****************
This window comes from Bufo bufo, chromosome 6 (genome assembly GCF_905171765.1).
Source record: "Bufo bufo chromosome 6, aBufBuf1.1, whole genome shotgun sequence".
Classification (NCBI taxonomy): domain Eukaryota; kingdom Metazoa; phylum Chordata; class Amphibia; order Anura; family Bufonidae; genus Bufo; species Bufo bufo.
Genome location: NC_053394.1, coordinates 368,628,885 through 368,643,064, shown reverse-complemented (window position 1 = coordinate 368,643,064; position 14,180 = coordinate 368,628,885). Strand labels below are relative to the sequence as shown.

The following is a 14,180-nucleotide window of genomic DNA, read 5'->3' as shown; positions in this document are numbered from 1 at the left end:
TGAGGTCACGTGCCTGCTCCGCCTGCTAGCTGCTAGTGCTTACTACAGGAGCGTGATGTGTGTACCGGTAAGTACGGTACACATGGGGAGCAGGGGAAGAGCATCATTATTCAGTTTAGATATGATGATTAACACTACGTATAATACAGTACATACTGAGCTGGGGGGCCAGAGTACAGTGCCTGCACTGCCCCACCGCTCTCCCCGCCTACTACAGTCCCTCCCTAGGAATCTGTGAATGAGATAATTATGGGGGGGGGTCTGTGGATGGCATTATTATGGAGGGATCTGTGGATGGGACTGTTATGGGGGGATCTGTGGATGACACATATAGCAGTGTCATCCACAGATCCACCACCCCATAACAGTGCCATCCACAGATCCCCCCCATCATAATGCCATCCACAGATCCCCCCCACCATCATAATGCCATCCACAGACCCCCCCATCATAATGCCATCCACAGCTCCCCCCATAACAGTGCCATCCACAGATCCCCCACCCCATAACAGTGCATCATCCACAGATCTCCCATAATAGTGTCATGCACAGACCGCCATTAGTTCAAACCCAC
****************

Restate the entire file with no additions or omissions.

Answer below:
This window comes from Bufo bufo, chromosome 6 (genome assembly GCF_905171765.1).
Source record: "Bufo bufo chromosome 6, aBufBuf1.1, whole genome shotgun sequence".
Classification (NCBI taxonomy): domain Eukaryota; kingdom Metazoa; phylum Chordata; class Amphibia; order Anura; family Bufonidae; genus Bufo; species Bufo bufo.
Genome location: NC_053394.1, coordinates 368,628,885 through 368,643,064, shown reverse-complemented (window position 1 = coordinate 368,643,064; position 14,180 = coordinate 368,628,885). Strand labels below are relative to the sequence as shown.

The following is a 14,180-nucleotide window of genomic DNA, read 5'->3' as shown; positions in this document are numbered from 1 at the left end:
TGAGGTCACGTGCCTGCTCCGCCTGCTAGCTGCTAGTGCTTACTACAGGAGCGTGATGTGTGTACCGGTAAGTACGGTACACATGGGGAGCAGGGGAAGAGCATCATTATTCAGTTTAGATATGATGATTAACACTACGTATAATACAGTACATACTGAGCTGGGGGGCCAGAGTACAGTGCCTGCACTGCCCCACCGCTCTCCCCGCCTACTACAGTCCCTCCCTAGGAATCTGTGAATGAGATAATTATGGGGGGGGGTCTGTGGATGGCATTATTATGGAGGGATCTGTGGATGGGACTGTTATGGGGGGATCTGTGGATGACACATATAGCAGTGTCATCCACAGATCCACCACCCCATAACAGTGCCATCCACAGATCCCCCCCATCATAATGCCATCCACAGATCCCCCCCACCATCATAATGCCATCCACAGACCCCCCCATCATAATGCCATCCACAGCTCCCCCCATAACAGTGCCATCCACAGATCCCCCACCCCATAACAGTGCATCATCCACAGATCTCCCATAATAGTGTCATGCACAGACCGCCATTAGTTCAAACCCAC